New York City is a notoriously difficult place to find attractive, affordable apartments to rent. Many people choose to use a broker. In doing so, it is common for the renter to pay a broker’s fee in New York City. This differs from many other cities, where an agent is not typically used. If the owner feels the need for one, usually the landlord pays the broker’s fee.
The brokerage fees are typically quite substantial. There are certain instances where it makes sense and others where it does not.
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How Much is The Broker’s Fee?
The fee is typically steep. This amount, which renters pay upon signing the lease, is usually one month’s rent or up to 15% of the annual rental amount. The 15% figure is essentially the standard. In Manhattan, the median rent for newly signed leases was approximately $3,500. A 15% fee would amount to a $6,300. Of course, rentals are much higher in certain neighborhoods and buildings, meaning you pay a larger commission.
Why Pay a Broker’s Fee?
It is simply a matter of supply and demand. Historically, in New York City, there are many more people looking for apartment rentals than there are units. This gives the building owners a lot more leverage in setting the rent and determining who pays the commission.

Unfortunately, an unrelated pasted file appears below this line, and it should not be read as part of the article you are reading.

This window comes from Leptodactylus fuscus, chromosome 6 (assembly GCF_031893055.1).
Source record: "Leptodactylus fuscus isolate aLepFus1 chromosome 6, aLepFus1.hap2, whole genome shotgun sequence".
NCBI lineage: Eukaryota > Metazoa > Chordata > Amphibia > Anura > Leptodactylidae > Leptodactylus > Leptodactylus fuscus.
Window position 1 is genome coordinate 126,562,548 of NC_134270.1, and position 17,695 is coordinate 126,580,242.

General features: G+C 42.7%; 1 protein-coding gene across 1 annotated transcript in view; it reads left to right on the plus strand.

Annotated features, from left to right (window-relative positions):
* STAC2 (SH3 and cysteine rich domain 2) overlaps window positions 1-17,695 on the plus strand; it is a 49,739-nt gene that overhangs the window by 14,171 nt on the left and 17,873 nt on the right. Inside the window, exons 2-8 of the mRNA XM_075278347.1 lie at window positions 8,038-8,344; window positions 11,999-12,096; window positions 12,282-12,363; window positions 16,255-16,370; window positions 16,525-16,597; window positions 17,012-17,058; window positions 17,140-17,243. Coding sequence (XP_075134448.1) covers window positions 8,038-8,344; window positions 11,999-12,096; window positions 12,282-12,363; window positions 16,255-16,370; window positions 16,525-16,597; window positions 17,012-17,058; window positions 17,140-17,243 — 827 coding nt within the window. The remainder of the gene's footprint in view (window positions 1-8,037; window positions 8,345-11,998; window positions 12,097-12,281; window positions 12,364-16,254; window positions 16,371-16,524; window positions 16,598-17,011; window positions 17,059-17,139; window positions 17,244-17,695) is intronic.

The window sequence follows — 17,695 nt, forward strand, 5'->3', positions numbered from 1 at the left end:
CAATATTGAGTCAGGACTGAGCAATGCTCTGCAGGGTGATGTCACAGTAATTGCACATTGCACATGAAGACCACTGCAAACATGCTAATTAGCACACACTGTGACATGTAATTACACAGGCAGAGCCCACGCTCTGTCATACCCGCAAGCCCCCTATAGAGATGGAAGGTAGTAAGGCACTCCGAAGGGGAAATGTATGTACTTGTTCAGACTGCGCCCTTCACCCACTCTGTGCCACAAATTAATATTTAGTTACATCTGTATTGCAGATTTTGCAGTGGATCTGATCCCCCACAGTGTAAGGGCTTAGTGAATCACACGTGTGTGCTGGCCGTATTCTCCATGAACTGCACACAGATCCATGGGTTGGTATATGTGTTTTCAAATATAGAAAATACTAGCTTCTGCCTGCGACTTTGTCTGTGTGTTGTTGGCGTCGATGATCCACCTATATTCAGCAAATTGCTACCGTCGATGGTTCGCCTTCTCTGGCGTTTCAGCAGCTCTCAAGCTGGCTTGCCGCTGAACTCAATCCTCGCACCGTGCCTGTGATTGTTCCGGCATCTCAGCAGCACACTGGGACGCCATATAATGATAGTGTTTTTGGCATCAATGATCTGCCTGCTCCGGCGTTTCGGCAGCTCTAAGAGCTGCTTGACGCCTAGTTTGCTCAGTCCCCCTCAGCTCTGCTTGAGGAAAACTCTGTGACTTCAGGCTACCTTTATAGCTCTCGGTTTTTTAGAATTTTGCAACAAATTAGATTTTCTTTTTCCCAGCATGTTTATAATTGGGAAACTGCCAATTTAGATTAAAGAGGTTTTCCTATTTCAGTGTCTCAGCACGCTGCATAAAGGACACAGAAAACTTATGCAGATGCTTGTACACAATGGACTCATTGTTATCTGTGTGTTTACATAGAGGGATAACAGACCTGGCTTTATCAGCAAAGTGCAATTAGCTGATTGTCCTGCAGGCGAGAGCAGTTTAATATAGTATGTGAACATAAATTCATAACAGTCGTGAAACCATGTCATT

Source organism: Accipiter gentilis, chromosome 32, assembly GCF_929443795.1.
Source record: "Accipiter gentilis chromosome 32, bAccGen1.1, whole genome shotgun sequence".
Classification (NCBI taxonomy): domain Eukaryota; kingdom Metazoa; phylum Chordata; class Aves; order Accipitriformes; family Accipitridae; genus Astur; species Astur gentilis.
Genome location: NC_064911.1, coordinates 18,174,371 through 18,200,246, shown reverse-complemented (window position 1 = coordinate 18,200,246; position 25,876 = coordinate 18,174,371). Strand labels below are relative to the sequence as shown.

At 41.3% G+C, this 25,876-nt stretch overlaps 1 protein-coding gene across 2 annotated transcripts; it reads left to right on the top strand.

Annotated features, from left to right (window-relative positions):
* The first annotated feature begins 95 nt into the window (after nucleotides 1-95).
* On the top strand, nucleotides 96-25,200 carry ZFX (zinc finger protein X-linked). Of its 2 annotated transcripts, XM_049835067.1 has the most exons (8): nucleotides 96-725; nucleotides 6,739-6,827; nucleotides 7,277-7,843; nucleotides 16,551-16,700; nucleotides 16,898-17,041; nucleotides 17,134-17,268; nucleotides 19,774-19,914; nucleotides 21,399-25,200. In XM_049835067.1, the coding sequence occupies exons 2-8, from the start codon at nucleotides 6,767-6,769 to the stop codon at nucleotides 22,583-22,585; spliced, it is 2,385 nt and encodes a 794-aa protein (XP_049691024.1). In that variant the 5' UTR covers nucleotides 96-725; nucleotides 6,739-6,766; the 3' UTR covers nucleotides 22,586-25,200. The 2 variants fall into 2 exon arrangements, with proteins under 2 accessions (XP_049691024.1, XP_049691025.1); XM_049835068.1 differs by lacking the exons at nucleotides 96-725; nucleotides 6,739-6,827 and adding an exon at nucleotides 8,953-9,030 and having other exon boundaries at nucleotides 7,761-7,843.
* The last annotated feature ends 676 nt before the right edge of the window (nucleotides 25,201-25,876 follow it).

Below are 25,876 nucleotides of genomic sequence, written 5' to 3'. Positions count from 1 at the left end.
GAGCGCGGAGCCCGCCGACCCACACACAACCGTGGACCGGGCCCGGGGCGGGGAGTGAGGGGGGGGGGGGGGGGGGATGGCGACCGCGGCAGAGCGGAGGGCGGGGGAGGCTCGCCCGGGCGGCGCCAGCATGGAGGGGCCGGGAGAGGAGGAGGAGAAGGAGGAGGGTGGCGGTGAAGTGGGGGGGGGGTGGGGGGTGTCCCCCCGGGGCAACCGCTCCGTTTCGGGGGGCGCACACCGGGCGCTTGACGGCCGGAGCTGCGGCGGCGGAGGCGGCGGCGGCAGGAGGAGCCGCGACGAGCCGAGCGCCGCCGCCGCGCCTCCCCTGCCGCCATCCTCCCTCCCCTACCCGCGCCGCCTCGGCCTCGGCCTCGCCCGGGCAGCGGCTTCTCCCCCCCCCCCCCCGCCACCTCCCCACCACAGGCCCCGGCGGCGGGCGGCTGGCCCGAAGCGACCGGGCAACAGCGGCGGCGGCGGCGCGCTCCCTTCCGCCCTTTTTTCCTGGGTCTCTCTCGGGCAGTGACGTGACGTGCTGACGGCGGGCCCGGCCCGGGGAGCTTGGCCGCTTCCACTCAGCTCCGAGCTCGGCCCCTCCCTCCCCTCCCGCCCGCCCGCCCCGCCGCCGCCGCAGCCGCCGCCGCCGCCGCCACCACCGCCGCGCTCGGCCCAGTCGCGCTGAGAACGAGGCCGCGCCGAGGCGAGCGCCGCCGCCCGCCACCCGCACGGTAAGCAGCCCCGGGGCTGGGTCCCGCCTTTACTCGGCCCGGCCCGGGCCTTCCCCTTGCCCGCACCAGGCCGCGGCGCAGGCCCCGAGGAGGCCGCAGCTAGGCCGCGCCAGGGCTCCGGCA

Therefore, if you want an apartment, particularly in a desirable neighborhood, you may wish to pay the brokerage fee. Your agent can help weed out undesirable apartments. This can save you a lot of time and frustration.
When You Should Not Pay
You may not have to pay the brokerage fee in neighborhoods where the competition is less intense. In these areas, you may find an apartment on your own. Alternatively, the brokerage could list the apartment as “no fee.” In some cases, the building is handling the rental internally. It could also mean the landlord is paying the commission.
There are several other reasons the landlord might pay the commission. He or she might feel this is a way to fill the occupancy quicker. In this case, the brokerage commission may outweigh the lost rent. Alternatively, if the owner has had the vacancy for a long time, the apartment may have scared off renters. In this case, you should carefully consider whether you want the apartment.
In a no-fee situation, you should check to make sure the rental amount is not higher than if you paid the commission. Many landlords merely bake the commission into the monthly fee, resulting in no savings for the prospective tenant.
If you are going to try to find an apartment on your own, you need to prepare yourself to do a lot of legwork. You can start online, but many listing will have an agent attached to it. Large apartment buildings, if you are comfortable living in one, may not use an agent.
Is The Fee Negotiable?
Everything is negotiable when it